What I have laid out for you is three important aspects of the parables. First, Keener teaches that parable teaching is a common feature of teachers and rabbis of that day. This is not a later invention of the church. Second, as Capon noted, the parables turn our conceptions of God, Kingdom, Son of Man upside down and undo all our pretension. Third, as Peterson draws our attention to, parables keep us involved in the conversation by bringing us back to earth. “Why do you stand there staring at the sky?” the angel asked the disciples. Indeed, the answers are not found ‘out there’ or ‘up there.’ Jesus said, “Behold! Look around! You will see the Kingdom of God at work in places you never would have thought, under the spell of your own knowledge and wisdom, imaginable.”

Jesus told parables. He told stories that had meaning and connection to the everyday lives of the people who heard those stories. We do well, when we interpret the parables, to first listen to the parables. We do well to pay attention to the context of the parables. We do well to hear first the story of earth before we presume to know and attach meaning of heaven to the word of God. These are not earthly stories with heavenly meanings. They are carefully told earthy stories designed to capture our attention, involve us in a conversation with Jesus, and seek him and his kingdom first.

In part two of this post, I will explore the parable itself and de-sanitize it.

De-Sanitizing the Parables: The Good Catholic

  • Share/Bookmark

Regarding an LHT 3500-word (!) post with which he agrees, the “Admin” at Slice declares that those who choose not to read it are “lazy”.  Over-arching labels are no real surprise from that site. I note it only because it’s relevant to a later point.

To be honest, I found the statement that appeared two sentences later to be kinda funny:

Those who actually care about the wolves entering the flock will read this report …

Isn’t that just a derivation of the statement at the bottom of the “[Fw: [FWD: [Fwd: [FW:” email (that you got from Aunt Martha) that says that if you really love Jesus, you’ll pass this on to 10 friends?

But I was taken aback by the sentence in-between these two (referring to the afore-mentioned “lazy”):

These kind are inheriting the unbiblical and dangerous theology they deserve.

Our entire faith is about us not getting what we “deserve”.  I have to say that I’m really surprised by the candid nature of how Slice has delineated itself from, ya know, Christianity.

  • Share/Bookmark

I thought that maybe we could use a bit of levity, especially now that the U.S. folks have to go back to work after a 3-day weekend.

Tim Challies highlights a 1959 book called “Soul-Winning Made Easy”.  One could go on for days about the actual spiritual problems with this book, but (virtual) Mondays aren’t generally for shooting fish in barrels, so just enjoy the overall hokey-ness.  (You can tell the sinner in the pictures, because he isn’t wearing a tie.)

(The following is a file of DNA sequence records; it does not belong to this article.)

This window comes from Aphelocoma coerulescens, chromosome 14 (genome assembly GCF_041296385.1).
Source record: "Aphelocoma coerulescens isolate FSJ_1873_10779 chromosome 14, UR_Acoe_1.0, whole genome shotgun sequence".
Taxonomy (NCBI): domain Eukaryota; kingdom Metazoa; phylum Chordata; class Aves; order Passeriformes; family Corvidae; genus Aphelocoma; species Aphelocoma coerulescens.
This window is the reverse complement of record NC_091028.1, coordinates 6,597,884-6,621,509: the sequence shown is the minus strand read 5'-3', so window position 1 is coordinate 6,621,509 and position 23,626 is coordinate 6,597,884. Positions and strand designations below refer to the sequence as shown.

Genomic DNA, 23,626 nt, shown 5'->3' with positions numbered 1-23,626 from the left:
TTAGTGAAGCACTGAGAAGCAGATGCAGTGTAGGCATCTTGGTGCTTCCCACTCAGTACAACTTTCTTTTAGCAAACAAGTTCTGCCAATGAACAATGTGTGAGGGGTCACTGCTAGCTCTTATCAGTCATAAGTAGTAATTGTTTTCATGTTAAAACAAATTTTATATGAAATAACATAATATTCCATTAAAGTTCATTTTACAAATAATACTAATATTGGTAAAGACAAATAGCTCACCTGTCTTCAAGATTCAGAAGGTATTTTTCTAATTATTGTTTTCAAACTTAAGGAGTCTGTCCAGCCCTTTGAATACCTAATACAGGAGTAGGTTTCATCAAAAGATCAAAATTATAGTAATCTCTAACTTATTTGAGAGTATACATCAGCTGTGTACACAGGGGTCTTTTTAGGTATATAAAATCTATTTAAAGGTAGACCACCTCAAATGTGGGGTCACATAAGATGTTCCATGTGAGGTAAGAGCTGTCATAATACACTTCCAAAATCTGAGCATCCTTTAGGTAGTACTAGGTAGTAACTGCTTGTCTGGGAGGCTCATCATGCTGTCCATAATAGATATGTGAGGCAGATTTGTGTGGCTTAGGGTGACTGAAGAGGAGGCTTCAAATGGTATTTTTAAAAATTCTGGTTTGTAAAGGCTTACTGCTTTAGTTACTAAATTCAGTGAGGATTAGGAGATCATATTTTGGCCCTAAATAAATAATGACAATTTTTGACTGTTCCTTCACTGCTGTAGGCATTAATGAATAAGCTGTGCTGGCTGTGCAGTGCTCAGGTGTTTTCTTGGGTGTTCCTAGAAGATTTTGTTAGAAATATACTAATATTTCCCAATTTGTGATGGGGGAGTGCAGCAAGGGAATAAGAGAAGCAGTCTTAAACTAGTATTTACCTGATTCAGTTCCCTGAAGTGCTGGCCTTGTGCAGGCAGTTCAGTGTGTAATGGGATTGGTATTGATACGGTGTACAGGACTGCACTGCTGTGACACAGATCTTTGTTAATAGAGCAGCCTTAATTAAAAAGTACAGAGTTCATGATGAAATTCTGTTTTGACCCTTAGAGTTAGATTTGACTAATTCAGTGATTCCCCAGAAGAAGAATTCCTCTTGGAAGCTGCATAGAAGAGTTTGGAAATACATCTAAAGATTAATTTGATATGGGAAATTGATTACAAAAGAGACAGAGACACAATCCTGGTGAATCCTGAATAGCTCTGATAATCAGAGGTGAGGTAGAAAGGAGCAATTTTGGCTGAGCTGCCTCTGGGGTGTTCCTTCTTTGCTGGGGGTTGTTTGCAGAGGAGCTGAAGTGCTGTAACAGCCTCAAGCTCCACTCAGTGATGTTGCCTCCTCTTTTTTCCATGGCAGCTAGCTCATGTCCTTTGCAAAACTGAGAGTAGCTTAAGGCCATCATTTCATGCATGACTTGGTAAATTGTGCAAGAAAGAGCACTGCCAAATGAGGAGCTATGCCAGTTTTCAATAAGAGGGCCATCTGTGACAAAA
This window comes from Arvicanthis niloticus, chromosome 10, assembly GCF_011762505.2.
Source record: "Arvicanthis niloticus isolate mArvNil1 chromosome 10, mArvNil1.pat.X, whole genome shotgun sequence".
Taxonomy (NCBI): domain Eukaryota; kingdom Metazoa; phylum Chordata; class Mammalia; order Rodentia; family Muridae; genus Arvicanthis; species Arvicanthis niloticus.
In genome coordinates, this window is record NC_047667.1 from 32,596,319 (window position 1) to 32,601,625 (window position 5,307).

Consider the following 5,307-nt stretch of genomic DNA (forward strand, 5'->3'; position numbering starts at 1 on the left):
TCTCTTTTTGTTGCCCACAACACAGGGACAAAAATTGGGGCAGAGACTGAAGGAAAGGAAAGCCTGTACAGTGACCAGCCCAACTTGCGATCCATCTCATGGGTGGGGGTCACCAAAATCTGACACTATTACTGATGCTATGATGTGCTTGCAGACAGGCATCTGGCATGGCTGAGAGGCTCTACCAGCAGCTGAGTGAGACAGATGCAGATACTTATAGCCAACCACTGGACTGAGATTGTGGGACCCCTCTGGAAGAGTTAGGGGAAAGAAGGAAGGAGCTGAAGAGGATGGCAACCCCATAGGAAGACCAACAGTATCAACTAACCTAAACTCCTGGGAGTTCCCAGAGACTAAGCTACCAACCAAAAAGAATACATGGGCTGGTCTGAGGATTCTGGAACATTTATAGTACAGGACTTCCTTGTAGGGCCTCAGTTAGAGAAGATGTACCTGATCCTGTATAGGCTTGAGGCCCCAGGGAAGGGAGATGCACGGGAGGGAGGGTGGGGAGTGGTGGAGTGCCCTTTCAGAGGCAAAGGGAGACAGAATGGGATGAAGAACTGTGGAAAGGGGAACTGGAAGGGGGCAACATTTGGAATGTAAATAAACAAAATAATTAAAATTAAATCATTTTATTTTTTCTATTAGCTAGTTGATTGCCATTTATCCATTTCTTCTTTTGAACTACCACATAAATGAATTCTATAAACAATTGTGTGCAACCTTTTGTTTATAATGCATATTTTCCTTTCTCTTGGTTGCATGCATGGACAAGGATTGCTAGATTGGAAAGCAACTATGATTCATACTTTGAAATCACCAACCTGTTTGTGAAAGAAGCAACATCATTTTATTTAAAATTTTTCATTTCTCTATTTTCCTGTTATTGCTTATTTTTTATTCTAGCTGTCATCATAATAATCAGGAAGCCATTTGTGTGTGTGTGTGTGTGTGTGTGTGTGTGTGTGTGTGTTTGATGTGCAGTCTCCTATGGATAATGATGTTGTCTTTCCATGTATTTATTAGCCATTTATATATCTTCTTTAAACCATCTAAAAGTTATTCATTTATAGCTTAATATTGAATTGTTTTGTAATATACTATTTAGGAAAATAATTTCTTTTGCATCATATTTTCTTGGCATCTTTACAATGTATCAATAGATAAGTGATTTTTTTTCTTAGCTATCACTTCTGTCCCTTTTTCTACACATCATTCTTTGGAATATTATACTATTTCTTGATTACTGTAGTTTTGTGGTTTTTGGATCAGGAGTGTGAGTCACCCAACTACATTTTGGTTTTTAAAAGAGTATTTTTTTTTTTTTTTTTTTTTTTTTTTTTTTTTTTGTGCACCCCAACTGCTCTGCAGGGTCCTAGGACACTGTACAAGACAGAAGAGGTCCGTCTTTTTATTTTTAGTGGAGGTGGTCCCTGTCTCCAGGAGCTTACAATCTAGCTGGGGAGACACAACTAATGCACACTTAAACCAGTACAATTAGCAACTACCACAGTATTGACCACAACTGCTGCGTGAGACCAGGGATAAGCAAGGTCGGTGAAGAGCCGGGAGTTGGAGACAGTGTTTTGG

Two alternate things to observe:

  1. For a touch of irony, note that Tim gets thrown back under the bus on Slice by a writer who obviously doesn’t get the difference between “occasionally … pointing out the absurdity within the church” and gorging oneself on it.
  2. For the ultimate irony, though, recall all the kvetching that was done on Slice because Tim didn’t “name names” when he wrote about blogs that live off of bad news.  Then note that this new post was written by “Admin”.
  • Share/Bookmark

This is from Eugene Peterson’s book Tell It Slant. Here he is commenting on the prayer of Jesus in John 17.

“A major difficulty in taking this prayer to heart is that it doesn’t seem to have made much difference for twenty centuries now, and certainly doesn’t seem to be having much of an impact on Christians at the present. The Christian Church is famous worldwide for being contentious and mean-spirited, for using the words of Moses and Jesus as weapons to exclude and condemn. One of the identifying marks that Jesus gave his disciples is that ‘you have love for one another’ (John 13:35). But not many centuries had passed before outsiders were saying, ‘Look how they vilify one another!’ We kill with verbs and nouns, swords and guns, ‘Christians’ marching under the banner of the cross of Christ.” (Tell it Slant, 223)

Be blessed today. Find a way, as far as it depends upon you, to live at peace with your neighbor. Love the fellowship of Saints.

  • Share/Bookmark

Tags: , ,

Endeavoring to prove how right ‘they’ really are, Slice contributor Sam Guzman picked up on a blog post from Slaughtering of the Sheep (which is also endeavoring) and reported that two of the people who were ‘healed’ by Todd Bentley at the Lakeland revival have now died. Said Slaughtering:

It was inevitable.  A false healing revival with overblown and unsubstatiated (sic.) reports of healing can only lead to one thing for those who are desperate and looking for healing… death.

Said Samuel,

The Slaughter of the Sheep blog carries news that two of those who were declared ‘healed’ by false prophet, Todd Bentley, have now died.

Well, Kudos to Samuel and Slaughtering! You were right and all of us stupid people should have listened to your rightness in the first place then we would have been spared any embarrassment of having to admit later that you were right. Congratulations on being right!

You folks are so insightful. You are so prescient. So wise. Thank you for pointing out that people have died. Thank you for gloating in your rightness. Thank you for pointing to the moon and reminding us it is not the sun.

  • Share/Bookmark

Well, now that American Idol is finally over, we can move on to French Idol.

(Sorry to beat you to the punch, Chris R.  I assume this’ll be on your blog soon, too.)

  • Share/Bookmark

ht: David Hayward

  • Share/Bookmark